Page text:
"I bought a Hyundai Tiburon for my daughter because it was supposed to have the best warranty. She was driving it and the clutch went - no slippage, no warning. She was stranded by herself in the country."
John Cross (not his real name) of Kansas thought he was buying a reliable car for his daughter. She had a long commute to college in Colorado Springs.
"We bought it used and realized she wasn't getting the 100,000 miles warranty but 50,000 miles was fine. I had driven it the week before and it was fine. Luckily she had a cell phone when the Hyundai broke down and called her grandfather. He took her to his farm and had the car towed there. I thought it might have been the linkage - I have an automotive background; I was a line mechanic and foreman for 19 years.
I told her to call Hyundai, and we sent them the warranty. A wrecker came down to Colorado Springs and took it back to the dealership where we purchased it. They had it for a day and my daughter did not get a back-up car. This was a big inconvenience.
They estimated over $2,000 to put in a new clutch, mainly because of the fly wheel. They said it would have to be replaced but I didn't agree with them.
They also had a long list of other non-warranty things they found wrong and needed replacing or repairing. With my training I knew all the sales gimmicks: they try to entice you to spend more money. I told them I wasn't willing to pay that and asked them why the clutch wasn't under warranty - I assumed the power train warranty would cover the clutch. They said it was a 'wear item' and I had no recourse except to buy a new clutch.
I said that I would think about it and get some other estimates. So I checked around and found out the high failure rate on these cars. Then I went on the Internet and found a lot of people in my same predicament. Also there was a service bulletin out about fly wheel problems.
I got estimates for $1,200 and I made arrangements to get it taken over to the dealership. In the meantime, I had a week's vacation coming up so I loaded up my tools and investigated myself. I took out the clutch, found out the clutch facing was burned on the disc and the clutch cover showed signs of heat but the fly wheel as far as I could see had no problems whatsoever.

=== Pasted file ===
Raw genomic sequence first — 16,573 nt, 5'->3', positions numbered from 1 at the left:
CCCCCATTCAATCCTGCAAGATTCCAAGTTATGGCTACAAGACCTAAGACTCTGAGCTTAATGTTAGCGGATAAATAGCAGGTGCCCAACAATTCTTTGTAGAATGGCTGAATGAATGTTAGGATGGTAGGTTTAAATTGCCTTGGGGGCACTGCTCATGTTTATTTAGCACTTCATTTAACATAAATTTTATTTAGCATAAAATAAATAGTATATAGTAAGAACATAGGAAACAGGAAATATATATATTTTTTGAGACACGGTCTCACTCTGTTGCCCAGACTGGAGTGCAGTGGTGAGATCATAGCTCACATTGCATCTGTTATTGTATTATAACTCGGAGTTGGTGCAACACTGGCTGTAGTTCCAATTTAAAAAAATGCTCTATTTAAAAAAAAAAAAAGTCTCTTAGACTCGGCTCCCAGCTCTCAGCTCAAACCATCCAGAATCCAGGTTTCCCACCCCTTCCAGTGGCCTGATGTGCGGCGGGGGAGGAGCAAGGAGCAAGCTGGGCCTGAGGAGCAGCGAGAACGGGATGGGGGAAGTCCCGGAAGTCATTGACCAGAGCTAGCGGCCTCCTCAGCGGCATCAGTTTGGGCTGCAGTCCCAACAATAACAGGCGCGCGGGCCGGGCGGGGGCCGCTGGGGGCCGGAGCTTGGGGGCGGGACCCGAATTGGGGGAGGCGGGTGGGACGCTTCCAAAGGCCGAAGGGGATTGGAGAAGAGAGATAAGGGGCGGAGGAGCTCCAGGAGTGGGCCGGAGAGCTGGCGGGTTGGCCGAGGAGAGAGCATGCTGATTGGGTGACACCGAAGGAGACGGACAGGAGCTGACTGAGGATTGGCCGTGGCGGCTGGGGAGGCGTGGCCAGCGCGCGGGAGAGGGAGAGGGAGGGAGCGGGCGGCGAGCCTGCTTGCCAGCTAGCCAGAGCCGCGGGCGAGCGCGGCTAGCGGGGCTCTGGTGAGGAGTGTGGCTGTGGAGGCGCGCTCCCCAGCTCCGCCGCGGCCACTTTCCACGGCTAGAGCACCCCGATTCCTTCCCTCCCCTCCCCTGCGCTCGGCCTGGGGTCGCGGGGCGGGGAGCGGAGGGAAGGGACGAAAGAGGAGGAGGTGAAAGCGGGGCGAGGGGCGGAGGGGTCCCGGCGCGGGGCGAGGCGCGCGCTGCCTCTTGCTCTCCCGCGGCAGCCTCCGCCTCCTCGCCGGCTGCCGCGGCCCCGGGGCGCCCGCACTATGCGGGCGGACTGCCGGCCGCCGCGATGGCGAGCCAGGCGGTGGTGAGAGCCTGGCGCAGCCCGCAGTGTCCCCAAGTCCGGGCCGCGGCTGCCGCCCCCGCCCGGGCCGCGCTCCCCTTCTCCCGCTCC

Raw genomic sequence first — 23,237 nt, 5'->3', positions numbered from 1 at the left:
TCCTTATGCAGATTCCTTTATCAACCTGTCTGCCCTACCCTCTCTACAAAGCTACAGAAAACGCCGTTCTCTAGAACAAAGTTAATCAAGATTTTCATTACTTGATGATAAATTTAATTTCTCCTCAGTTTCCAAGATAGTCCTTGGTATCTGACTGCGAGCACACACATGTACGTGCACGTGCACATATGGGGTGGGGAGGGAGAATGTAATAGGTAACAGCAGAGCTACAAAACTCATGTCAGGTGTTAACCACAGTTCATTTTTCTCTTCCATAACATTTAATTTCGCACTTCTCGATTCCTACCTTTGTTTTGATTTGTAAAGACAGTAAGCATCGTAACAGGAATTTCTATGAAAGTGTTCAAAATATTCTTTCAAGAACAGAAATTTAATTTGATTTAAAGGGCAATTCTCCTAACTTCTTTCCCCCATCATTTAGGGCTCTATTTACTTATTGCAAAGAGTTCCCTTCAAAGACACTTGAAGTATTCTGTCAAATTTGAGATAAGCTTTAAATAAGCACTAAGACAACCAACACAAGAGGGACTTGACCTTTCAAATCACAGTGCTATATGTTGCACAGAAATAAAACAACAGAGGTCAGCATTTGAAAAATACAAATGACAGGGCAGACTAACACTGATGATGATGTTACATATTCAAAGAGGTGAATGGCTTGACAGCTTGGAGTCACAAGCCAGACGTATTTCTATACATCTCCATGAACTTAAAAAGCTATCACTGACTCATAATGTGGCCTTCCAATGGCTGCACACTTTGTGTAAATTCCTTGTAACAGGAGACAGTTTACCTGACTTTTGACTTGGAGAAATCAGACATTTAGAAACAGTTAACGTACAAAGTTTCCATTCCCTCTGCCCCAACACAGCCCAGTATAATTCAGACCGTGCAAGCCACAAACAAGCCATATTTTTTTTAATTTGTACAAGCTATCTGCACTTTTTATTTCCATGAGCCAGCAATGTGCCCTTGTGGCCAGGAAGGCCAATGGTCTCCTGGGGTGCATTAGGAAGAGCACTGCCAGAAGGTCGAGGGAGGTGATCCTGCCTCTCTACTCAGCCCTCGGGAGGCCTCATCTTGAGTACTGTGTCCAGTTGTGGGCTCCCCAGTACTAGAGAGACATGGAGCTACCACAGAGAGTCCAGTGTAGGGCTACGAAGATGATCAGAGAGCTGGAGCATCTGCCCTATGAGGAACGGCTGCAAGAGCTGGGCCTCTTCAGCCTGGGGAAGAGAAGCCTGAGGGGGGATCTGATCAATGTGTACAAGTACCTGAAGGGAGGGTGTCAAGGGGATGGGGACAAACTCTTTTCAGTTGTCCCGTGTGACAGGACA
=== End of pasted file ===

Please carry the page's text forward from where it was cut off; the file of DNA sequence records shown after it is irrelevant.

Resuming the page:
So I bought an after-market clutch and just took sandpaper, broke the glaze on the fly wheel and put it back together. And that was a few months ago.
I was disappointed at the warranty and the representation by Hyundai, even buying it used. Everyone in my family drives a standard, and we all know how to drive. We haven't had any clutch problems in the past.
I felt that the warranty was misrepresented to me and Hyundai was the highest estimate for the repair. Of course Hyundai could argue they would use original parts with the warranty - for what that is worth. And they weren't about to match someone else's estimate. When I was talking to them I got the impression that they had gone through this so many times with so many other people: they had eliminated any gray area. When I worked in a GM dealership, when you had a car that had any problems, they worked with the customer and gave a courtesy adjustment.
Hyundai gives you nothing, no customer service. And definitely not making good on its warranty."
We recently posted an interview with another disgruntled Hyundai customer, [Bill Parfait Jr.] regarding his Hyundai Tiburon complaint. Bill had to have his clutch replaced and he just sent us this report:
"I thought you might be interested to know the heavy duty Spec II Kevlar clutch I had installed at the Hyundai dealer went up suddenly with only 4,000 miles on it. I will keep you posted; I had it towed back to the dealer."
Bill Parfitt Jr.
LAWSUITS NEWS & LEGAL INFORMATIONHome Page News Articles More Hyundai Tiburon Trouble
More Hyundai Tiburon Trouble
|. By Jane Mundy|
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I purchased a new 2005 Tiburon and at about 35,000 mile a knock started in the car when you started it. The dealership has been into the motor 2 times replacing a lifter and the second time a lifter and a rocker arm. Started knocking again and of course the 100,000 mile powertrain warranty is a joke. Just informed by the dealership (Pearson Hyundai) that the Hyundai Rep heard no noise and therefore there is nothing that they can do. All I have to say is that if they can't hear that noise they are deaf! I only have 67,000 miles on the car and they can find every excuse in the book to avoid the issue, but they can find something that isn't covered under warranty to fix.
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